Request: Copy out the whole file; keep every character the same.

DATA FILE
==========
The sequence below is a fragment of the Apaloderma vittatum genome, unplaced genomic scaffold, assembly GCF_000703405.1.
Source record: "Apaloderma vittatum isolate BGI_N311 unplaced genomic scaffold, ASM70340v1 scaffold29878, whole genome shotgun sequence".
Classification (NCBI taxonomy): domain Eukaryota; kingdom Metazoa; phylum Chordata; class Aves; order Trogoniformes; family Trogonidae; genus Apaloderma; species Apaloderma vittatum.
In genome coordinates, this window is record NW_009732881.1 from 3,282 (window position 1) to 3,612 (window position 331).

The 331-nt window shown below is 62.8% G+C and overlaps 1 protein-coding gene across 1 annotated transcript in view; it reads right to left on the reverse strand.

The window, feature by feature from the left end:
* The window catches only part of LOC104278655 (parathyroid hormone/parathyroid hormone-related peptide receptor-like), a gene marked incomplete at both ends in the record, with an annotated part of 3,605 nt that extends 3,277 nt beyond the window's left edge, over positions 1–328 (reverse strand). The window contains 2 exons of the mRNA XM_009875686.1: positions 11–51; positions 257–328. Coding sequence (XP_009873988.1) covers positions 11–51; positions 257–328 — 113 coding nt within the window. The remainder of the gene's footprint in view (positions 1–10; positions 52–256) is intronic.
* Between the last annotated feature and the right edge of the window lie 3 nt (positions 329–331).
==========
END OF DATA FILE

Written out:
The sequence below is a fragment of the Apaloderma vittatum genome, unplaced genomic scaffold, assembly GCF_000703405.1.
Source record: "Apaloderma vittatum isolate BGI_N311 unplaced genomic scaffold, ASM70340v1 scaffold29878, whole genome shotgun sequence".
Classification (NCBI taxonomy): domain Eukaryota; kingdom Metazoa; phylum Chordata; class Aves; order Trogoniformes; family Trogonidae; genus Apaloderma; species Apaloderma vittatum.
In genome coordinates, this window is record NW_009732881.1 from 3,282 (window position 1) to 3,612 (window position 331).

The 331-nt window shown below is 62.8% G+C and overlaps 1 protein-coding gene across 1 annotated transcript in view; it reads right to left on the reverse strand.

The window, feature by feature from the left end:
* The window catches only part of LOC104278655 (parathyroid hormone/parathyroid hormone-related peptide receptor-like), a gene marked incomplete at both ends in the record, with an annotated part of 3,605 nt that extends 3,277 nt beyond the window's left edge, over positions 1–328 (reverse strand). The window contains 2 exons of the mRNA XM_009875686.1: positions 11–51; positions 257–328. Coding sequence (XP_009873988.1) covers positions 11–51; positions 257–328 — 113 coding nt within the window. The remainder of the gene's footprint in view (positions 1–10; positions 52–256) is intronic.
* Between the last annotated feature and the right edge of the window lie 3 nt (positions 329–331).